P- Reviewer: Charoenphandhu N, Nishio K S- Editor: Ji FF L- Editor: A E- Editor: Liu SQ
Published online Mar 18, 2015. doi: 10.5312/wjo.v6.i2.311
Peer-review started: May 29, 2014
First decision: July 18, 2014
Revised: December 3, 2014
Accepted: January 9, 2015
Article in press: Janurary 12, 2015
Published online: March 18, 2015
AIM: To assess the failure and bone-to-implant contact rate of dental implants placed on osteoporotic subjects.
METHODS: Extensive examination strategies were created to classify studies for this systematic review. MEDLINE (via PubMed) and EMBASE database were examined for studies in English up to and including May 2014. The examination presented a combination of the MeSH words described as follow: “osteoporosis” or “osteopenia” or “estrogen deficiency” AND “implant” or “dental implant” or “osseointegration”. Assessment of clinical and/or histological peri-implant conditions in osteoporosis subjects treated with titanium dental implants. The examination included a combination of the MeSH terms described as follow: “osteoporosis” or “osteopenia” or “estrogen deficiency” AND “implant” or “dental implant” or “osseointegration”.
RESULTS: Of 943 potentially eligible articles, 12 were included in the study. A total of 133 subjects with osteoporosis, 73 subjects diagnosed with osteopenia and 708 healthy subjects were assessed in this systematic review. In these subjects were installed 367, 205, 2981 dental implants in osteoporotic, osteopenic and healthy subjects, respectively. The failure rate of dental implant was 10.9% in osteoporotic subjects, 8.29% in osteopenic and 11.43% in healthy ones. Bone-to-implant contact obtained from retrieved implants ranged between 49.96% to 47.84%, for osteoporosis and non-osteoporotic subjects.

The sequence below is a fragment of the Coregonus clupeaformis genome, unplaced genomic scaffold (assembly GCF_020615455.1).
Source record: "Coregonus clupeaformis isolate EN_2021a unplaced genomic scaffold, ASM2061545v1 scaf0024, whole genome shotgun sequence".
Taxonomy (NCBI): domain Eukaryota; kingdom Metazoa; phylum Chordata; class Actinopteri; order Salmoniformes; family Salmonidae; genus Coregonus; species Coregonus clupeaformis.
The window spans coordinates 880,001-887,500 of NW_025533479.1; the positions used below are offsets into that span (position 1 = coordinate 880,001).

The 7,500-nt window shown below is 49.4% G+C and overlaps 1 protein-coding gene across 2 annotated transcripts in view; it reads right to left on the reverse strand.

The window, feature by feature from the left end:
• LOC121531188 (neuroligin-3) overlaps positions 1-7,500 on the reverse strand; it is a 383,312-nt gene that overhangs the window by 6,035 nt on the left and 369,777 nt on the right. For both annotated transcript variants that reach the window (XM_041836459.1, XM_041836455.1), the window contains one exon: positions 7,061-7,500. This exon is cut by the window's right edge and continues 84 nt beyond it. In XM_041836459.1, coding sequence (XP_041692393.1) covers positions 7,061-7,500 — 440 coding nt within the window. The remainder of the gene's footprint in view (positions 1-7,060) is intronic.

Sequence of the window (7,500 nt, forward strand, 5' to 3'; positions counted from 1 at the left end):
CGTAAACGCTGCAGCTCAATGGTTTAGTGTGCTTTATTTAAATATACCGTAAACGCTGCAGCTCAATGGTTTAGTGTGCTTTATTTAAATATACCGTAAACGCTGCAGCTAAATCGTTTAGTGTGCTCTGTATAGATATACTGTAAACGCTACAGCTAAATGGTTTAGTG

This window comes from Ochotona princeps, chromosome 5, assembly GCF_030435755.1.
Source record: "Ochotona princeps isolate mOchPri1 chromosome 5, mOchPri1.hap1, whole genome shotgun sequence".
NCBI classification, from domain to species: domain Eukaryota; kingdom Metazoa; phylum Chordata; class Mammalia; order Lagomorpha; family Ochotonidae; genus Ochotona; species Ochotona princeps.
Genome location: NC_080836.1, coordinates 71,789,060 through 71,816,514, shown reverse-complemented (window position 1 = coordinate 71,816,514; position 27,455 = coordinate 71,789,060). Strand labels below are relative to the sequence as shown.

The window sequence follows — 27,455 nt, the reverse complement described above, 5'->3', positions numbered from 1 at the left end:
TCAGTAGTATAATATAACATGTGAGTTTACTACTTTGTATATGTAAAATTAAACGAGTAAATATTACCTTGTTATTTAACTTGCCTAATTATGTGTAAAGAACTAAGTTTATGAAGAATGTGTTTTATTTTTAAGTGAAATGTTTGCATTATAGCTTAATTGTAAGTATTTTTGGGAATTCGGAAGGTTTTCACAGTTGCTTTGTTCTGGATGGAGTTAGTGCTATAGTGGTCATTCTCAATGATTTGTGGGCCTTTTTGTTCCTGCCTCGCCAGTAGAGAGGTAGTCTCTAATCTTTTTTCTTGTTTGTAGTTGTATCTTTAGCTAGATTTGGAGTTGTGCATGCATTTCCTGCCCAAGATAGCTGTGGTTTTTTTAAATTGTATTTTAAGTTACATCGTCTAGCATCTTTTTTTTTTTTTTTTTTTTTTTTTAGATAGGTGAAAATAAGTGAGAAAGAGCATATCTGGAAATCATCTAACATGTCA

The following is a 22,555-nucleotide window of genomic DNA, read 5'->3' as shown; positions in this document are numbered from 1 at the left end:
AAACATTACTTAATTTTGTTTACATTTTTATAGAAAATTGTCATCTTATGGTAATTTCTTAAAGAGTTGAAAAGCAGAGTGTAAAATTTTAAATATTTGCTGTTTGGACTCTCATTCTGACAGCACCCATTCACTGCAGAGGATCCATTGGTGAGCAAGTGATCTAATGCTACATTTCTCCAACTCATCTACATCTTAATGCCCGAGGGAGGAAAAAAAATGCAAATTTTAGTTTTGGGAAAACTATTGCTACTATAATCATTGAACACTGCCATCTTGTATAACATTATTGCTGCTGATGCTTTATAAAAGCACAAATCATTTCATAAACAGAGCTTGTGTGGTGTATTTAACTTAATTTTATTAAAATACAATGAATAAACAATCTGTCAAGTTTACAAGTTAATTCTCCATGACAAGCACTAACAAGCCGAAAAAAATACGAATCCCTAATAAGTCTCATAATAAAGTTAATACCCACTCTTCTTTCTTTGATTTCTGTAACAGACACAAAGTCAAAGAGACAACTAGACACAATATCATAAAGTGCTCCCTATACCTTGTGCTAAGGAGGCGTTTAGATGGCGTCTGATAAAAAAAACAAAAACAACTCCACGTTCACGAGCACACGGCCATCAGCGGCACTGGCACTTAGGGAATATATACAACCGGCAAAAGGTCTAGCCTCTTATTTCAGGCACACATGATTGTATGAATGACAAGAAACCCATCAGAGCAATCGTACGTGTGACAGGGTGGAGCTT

CONCLUSION: Osteoporotic subjects presented higher rates of implant loss, however, there is a lower evidence to strengthen or refute the hypothesis that osteoporosis may have detrimental effects on bone healing. Consequently, final conclusions regarding the effect of osteoporosis in dental implant therapy cannot be made at this time. There are no randomized clinical trial accessible for evaluation and the retrospective nature of the evaluated studies shall be taken in account when interpreting this study.
Core tip: This systematic review focused on failure rates and percentage of osseointegration of dental implants in healthy and osteoporotic subjects. Definitive conclusions regarding the impact of osteoporosis on dental implant therapy cannot be made at this time. Clinically, it could be suggested that osteoporotic subjects can receive dental implant therapy.
- Citation: Giro G, Chambrone L, Goldstein A, Rodrigues JA, Zenóbio E, Feres M, Figueiredo LC, Cassoni A, Shibli JA. Impact of osteoporosis in dental implants: A systematic review. World J Orthop 2015; 6(2): 311-315